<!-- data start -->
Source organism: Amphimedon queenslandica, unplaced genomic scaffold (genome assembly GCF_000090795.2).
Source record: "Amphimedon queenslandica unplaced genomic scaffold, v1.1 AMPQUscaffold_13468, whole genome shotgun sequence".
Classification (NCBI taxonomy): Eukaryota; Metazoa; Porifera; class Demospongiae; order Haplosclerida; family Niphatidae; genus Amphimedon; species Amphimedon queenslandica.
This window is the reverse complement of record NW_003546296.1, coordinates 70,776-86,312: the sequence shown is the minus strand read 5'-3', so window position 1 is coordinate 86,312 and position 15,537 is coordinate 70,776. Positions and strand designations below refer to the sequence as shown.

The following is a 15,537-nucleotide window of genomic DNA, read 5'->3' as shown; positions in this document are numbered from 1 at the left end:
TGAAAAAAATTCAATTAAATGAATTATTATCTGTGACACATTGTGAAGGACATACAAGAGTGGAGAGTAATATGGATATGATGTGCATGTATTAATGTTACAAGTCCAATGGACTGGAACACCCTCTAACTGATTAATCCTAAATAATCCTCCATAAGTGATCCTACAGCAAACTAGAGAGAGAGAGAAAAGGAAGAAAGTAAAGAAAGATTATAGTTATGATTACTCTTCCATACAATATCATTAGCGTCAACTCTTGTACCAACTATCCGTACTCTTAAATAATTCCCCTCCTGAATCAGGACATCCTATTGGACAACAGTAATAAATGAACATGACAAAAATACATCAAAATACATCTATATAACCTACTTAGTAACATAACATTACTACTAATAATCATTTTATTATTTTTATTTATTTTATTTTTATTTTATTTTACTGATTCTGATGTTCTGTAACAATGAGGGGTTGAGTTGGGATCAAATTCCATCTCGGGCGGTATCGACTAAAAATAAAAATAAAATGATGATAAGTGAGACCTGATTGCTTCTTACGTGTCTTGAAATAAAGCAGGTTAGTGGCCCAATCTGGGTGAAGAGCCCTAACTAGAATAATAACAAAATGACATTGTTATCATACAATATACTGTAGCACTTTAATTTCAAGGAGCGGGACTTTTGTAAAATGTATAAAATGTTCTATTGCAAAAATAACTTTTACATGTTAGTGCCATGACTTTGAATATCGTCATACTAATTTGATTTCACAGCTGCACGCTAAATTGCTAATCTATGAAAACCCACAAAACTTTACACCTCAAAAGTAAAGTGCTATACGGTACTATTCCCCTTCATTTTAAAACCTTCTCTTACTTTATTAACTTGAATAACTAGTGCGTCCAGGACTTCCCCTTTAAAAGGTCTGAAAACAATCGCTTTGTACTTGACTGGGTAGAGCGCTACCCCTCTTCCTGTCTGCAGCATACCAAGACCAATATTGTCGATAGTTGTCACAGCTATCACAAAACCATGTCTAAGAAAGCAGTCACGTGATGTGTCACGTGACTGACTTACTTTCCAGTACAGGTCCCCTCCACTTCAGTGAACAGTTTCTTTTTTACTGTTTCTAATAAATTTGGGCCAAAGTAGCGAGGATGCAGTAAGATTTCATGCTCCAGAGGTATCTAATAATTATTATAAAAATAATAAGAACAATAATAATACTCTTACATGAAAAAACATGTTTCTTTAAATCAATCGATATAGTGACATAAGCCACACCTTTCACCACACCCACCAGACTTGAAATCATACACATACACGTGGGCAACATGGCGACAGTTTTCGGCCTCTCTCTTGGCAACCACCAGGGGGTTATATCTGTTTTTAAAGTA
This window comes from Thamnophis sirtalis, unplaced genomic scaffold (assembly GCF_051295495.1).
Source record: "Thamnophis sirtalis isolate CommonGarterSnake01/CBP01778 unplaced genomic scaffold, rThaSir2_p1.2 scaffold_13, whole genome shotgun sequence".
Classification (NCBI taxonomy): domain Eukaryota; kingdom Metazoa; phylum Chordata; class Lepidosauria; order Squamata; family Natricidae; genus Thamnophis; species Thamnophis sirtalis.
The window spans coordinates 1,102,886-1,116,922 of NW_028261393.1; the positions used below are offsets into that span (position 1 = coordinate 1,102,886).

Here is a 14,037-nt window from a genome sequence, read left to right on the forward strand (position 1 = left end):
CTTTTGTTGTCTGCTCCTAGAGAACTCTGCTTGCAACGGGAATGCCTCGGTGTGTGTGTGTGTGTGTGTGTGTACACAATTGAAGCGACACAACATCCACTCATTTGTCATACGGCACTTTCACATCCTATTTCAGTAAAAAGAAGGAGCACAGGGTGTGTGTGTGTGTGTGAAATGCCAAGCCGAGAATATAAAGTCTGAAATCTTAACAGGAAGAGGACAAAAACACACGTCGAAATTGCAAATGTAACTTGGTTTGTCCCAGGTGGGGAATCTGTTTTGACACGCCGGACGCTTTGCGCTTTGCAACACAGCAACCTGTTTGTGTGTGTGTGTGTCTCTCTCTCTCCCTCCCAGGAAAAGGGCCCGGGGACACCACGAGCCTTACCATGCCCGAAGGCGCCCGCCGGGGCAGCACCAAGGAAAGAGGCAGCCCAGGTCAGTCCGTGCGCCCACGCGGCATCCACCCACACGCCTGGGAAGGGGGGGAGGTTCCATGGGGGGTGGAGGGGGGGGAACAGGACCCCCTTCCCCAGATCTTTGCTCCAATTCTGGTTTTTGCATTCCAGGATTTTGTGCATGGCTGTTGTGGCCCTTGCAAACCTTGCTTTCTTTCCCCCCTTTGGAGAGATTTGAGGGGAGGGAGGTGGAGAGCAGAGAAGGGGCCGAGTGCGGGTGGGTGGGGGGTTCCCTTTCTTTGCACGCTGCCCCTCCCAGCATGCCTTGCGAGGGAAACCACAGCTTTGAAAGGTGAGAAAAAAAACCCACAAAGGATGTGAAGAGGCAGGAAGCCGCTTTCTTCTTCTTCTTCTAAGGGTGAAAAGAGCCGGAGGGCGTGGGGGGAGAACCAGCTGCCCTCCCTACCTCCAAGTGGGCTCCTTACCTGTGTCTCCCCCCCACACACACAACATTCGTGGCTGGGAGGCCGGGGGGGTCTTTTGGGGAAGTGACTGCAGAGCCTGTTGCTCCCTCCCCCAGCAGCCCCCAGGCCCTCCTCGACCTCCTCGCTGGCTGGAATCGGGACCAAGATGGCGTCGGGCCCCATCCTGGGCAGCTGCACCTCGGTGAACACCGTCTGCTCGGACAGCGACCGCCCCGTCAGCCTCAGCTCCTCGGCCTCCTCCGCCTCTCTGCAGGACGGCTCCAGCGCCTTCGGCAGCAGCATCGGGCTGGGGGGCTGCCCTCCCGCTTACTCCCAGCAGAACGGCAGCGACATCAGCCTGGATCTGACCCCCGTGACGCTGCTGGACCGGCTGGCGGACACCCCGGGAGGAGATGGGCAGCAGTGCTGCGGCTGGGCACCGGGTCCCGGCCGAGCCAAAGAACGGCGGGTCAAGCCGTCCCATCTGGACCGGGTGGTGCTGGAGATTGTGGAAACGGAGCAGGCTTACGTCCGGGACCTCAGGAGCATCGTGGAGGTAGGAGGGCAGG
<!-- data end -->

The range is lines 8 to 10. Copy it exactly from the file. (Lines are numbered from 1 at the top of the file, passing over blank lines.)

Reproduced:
Source record: "Thamnophis sirtalis isolate CommonGarterSnake01/CBP01778 unplaced genomic scaffold, rThaSir2_p1.2 scaffold_13, whole genome shotgun sequence".
Classification (NCBI taxonomy): domain Eukaryota; kingdom Metazoa; phylum Chordata; class Lepidosauria; order Squamata; family Natricidae; genus Thamnophis; species Thamnophis sirtalis.
The window spans coordinates 1,102,886-1,116,922 of NW_028261393.1; the positions used below are offsets into that span (position 1 = coordinate 1,102,886).